Low Prices for Solar Power Bring It Within Popular Reach

Monday, November 7, 2011

image With climate change bringing unprecedented storms to many sections of the country, a lot of homeowners are probably dreaming of installing their own electric power systems as they sit waiting for the restoration of their electricity at the end of downed power lines. Their timing is not far off: solar power is moving into their economic reach.

Despite the best efforts of the coal, oil and gas companies to shove the possibility of solar power into the latter half of this century, the price-per-watt of solar is falling so fast that it will soon catch up with fossil-fuel generated electricity. Costing some $265 per watt when solar panels were first used on early satellites, the price is recently down to $2 per watt — and falling. Considering that it was around $8 per watt as recently as 2007, the day when choosing a solar system over other alternatives to power your home is a no-brainer is probably only a couple of years away.

Part of the reason are new technological developments in the field, like the optical cavity furnace that will cut the price of producing the silicon materials that make up solar panels. There are new thin-film solar materials that can be produced in tough, flexible sheets instead of delicate panels that must be enclosed in glass, making it possible to create such items as solar roof shingles. There are new modular solar panel mounting systems that are cheaper to produce and much easier to mount on roofs, cutting installations costs.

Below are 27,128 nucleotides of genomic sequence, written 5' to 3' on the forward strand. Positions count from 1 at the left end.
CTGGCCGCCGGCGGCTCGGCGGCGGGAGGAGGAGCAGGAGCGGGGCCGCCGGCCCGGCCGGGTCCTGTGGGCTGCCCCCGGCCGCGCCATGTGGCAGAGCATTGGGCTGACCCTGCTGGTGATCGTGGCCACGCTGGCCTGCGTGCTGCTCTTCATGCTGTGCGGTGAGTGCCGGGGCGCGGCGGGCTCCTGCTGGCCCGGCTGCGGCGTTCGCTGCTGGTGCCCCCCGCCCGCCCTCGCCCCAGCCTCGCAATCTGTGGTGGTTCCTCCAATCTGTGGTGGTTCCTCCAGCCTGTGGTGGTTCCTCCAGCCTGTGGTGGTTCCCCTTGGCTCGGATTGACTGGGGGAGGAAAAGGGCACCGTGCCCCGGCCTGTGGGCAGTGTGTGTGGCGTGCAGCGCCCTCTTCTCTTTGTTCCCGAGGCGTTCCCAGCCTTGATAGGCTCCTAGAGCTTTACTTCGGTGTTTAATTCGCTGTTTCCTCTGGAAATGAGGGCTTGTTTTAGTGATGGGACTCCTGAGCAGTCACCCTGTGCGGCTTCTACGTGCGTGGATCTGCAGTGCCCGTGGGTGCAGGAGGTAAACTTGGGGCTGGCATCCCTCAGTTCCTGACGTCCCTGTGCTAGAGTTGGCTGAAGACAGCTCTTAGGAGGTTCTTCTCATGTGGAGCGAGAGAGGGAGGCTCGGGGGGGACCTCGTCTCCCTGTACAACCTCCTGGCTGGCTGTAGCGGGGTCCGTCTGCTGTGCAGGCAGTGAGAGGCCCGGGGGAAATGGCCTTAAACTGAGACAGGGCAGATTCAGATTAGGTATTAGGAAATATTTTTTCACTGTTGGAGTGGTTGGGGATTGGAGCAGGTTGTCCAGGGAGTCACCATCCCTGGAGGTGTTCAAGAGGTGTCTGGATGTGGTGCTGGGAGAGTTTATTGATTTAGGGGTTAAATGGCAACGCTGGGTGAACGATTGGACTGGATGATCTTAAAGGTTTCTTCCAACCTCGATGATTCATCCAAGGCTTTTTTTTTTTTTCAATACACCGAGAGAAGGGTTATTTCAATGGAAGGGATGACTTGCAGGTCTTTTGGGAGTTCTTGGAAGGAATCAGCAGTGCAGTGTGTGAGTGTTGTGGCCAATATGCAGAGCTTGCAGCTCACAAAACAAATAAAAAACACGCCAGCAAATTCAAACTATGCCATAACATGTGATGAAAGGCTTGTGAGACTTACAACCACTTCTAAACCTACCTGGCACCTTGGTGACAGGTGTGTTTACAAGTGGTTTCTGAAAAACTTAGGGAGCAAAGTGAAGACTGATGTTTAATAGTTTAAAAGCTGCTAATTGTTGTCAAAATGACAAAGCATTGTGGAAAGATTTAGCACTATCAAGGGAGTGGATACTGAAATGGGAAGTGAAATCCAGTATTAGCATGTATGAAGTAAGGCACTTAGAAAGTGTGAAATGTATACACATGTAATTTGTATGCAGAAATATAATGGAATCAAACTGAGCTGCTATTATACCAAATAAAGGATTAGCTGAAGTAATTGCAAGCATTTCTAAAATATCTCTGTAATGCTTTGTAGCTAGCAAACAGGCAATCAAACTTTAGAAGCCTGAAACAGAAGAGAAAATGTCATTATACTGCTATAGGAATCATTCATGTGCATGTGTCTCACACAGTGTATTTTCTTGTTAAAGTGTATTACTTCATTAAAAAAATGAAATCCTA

Of course, the real savings will be environmental and human. These will include the benefits from tons of carbon that will remain sequestered in the earth instead of being launched into the atmosphere. And in fact, most of the savings will be negative: oil not spilled; water not polluted by leaking hydrofracking fluids; or coal not mined, transported and burned. The savings will be in illnesses not caused by dirty water and air. Perhaps the greatest savings will be from the cost of wars not fought over land bearing oil resources.

The mineral of which most solar materials are made is silicon, which is one of the most plentiful minerals on earth, so that no one needs to fight anyone else to get enough of it and no one can corner its market. Although most homeowners are likely to continue to use the common electric grid as backup, the ability to fall back on your own private solar powered electricity, to go off the grid that connects you to the rest of the world, creates other possibilities both personal and political. Whether a significant number of people will take them up, and what the consequences might be, is hidden in the future.

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